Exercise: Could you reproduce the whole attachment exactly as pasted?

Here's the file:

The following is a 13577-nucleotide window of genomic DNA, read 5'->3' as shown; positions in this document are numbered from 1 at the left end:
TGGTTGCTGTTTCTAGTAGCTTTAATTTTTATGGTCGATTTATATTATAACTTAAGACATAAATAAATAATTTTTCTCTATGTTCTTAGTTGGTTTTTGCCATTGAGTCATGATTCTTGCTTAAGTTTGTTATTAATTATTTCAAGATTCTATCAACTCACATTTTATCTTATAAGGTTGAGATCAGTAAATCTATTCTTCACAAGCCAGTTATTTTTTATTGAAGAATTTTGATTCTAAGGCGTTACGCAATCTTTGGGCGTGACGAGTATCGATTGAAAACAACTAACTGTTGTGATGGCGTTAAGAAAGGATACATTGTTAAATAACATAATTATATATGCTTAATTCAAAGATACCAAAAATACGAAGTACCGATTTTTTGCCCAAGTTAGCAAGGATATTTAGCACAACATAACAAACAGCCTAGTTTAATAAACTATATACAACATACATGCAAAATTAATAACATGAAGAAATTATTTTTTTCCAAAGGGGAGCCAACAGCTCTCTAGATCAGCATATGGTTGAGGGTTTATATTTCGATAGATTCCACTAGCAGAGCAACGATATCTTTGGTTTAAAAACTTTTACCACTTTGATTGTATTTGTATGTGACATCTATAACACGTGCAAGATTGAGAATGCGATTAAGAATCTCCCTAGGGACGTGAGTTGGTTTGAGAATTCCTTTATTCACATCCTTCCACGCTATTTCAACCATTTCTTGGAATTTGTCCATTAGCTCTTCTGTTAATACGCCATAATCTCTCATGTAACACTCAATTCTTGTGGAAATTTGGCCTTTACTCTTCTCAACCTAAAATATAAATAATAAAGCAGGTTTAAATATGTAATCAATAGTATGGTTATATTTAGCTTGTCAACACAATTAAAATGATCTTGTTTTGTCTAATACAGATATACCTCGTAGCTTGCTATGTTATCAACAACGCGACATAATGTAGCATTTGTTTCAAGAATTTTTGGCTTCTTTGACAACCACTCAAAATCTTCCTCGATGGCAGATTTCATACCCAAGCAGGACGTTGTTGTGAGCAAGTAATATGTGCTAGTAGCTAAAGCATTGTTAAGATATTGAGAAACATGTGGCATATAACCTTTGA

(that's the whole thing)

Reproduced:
The following is a 13577-nucleotide window of genomic DNA, read 5'->3' as shown; positions in this document are numbered from 1 at the left end:
TGGTTGCTGTTTCTAGTAGCTTTAATTTTTATGGTCGATTTATATTATAACTTAAGACATAAATAAATAATTTTTCTCTATGTTCTTAGTTGGTTTTTGCCATTGAGTCATGATTCTTGCTTAAGTTTGTTATTAATTATTTCAAGATTCTATCAACTCACATTTTATCTTATAAGGTTGAGATCAGTAAATCTATTCTTCACAAGCCAGTTATTTTTTATTGAAGAATTTTGATTCTAAGGCGTTACGCAATCTTTGGGCGTGACGAGTATCGATTGAAAACAACTAACTGTTGTGATGGCGTTAAGAAAGGATACATTGTTAAATAACATAATTATATATGCTTAATTCAAAGATACCAAAAATACGAAGTACCGATTTTTTGCCCAAGTTAGCAAGGATATTTAGCACAACATAACAAACAGCCTAGTTTAATAAACTATATACAACATACATGCAAAATTAATAACATGAAGAAATTATTTTTTTCCAAAGGGGAGCCAACAGCTCTCTAGATCAGCATATGGTTGAGGGTTTATATTTCGATAGATTCCACTAGCAGAGCAACGATATCTTTGGTTTAAAAACTTTTACCACTTTGATTGTATTTGTATGTGACATCTATAACACGTGCAAGATTGAGAATGCGATTAAGAATCTCCCTAGGGACGTGAGTTGGTTTGAGAATTCCTTTATTCACATCCTTCCACGCTATTTCAACCATTTCTTGGAATTTGTCCATTAGCTCTTCTGTTAATACGCCATAATCTCTCATGTAACACTCAATTCTTGTGGAAATTTGGCCTTTACTCTTCTCAACCTAAAATATAAATAATAAAGCAGGTTTAAATATGTAATCAATAGTATGGTTATATTTAGCTTGTCAACACAATTAAAATGATCTTGTTTTGTCTAATACAGATATACCTCGTAGCTTGCTATGTTATCAACAACGCGACATAATGTAGCATTTGTTTCAAGAATTTTTGGCTTCTTTGACAACCACTCAAAATCTTCCTCGATGGCAGATTTCATACCCAAGCAGGACGTTGTTGTGAGCAAGTAATATGTGCTAGTAGCTAAAGCATTGTTAAGATATTGAGAAACATGTGGCATATAACCTTTGA